Parents speak out on forced transfers from JoCo schools

OVERLAND PARK, Kan. - A group of more than a dozen angry parents cornered Shawnee Mission School District Superintendent Dr. Jim Hinson after Monday night's school board meeting, upset over a proposal to force some students to transfer out of two overcrowded district elementary schools.

Hinson told the board and parents that Briarwood Elementary and Brookridge Elementary were each overcrowded. He described it as a good problem for the district to have, with more new parents moving into the district than officials had anticipated.

But the overcrowding must be addressed, Hinson said during the meeting, and the district, in consultation with school-level "site councils" is in the process of figuring out how. The most likely options appear to involve redrawing school boundary lines and moving students to other schools, removing recent transfer students in a kind of last-in, first-out option, or a combination of both.

Angry parents of Briarwood students, many of whom learned of the proposal, which would go into effect next year just this week, called that unacceptable.

"My family has owned property here, worked here, paid taxes here since the 1950s and we will not accept this proposal," Emily Phillips told the board. "We will continue to make our voices heard as long as the threat of removing our children from Briarwood continues."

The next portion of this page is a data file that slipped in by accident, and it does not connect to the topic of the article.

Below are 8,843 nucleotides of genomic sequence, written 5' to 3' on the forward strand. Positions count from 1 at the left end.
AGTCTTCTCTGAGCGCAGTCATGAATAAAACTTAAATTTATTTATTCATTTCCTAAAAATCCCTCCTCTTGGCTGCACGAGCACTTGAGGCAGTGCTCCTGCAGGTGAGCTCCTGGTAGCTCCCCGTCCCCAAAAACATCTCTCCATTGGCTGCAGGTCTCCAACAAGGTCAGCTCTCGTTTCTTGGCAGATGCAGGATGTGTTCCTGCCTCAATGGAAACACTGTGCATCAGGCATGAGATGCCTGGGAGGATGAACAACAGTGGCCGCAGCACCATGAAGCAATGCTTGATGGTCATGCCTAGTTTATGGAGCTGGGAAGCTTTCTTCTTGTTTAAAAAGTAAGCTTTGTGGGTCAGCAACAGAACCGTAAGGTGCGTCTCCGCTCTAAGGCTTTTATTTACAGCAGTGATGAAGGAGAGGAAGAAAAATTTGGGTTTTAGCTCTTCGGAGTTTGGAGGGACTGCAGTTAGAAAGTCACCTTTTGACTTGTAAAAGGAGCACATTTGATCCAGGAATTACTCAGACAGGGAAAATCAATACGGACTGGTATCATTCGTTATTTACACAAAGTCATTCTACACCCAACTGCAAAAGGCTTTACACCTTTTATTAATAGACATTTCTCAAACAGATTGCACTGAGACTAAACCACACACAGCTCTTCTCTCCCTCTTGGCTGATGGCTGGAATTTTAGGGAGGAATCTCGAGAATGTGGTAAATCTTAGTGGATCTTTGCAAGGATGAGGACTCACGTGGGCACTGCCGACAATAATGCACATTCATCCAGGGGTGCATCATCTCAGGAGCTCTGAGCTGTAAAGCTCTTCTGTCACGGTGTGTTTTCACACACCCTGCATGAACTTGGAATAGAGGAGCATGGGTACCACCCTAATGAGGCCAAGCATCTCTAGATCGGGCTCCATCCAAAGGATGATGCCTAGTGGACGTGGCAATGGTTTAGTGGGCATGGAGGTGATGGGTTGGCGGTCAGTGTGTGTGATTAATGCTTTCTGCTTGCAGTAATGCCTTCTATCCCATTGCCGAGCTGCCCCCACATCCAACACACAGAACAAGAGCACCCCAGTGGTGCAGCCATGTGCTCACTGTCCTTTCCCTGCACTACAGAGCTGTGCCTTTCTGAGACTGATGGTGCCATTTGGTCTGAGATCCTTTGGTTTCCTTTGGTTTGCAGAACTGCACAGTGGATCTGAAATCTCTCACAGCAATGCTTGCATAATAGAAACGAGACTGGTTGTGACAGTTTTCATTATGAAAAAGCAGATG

And make their voices heard they did. When Hinson concluded an interview with 41 Action News after the meeting, more than a dozen parents were waiting for him.

They peppered him with questions and at times, voices were raised. Hinson urged them to talk to members of the site councils at their schools. Hinson said communication problems with parents should be attributed to the site councils, not to him or the board.

"My question to the site council is show me your communication out to the parents to see if that's been occurring appropriately," he told 41 Action News in an interview.

When Hinson left the impromptu parent conversation, several parents said they were still upset and would fight to keep their children in the schools many of them moved there to attend and support financially or as volunteers. 

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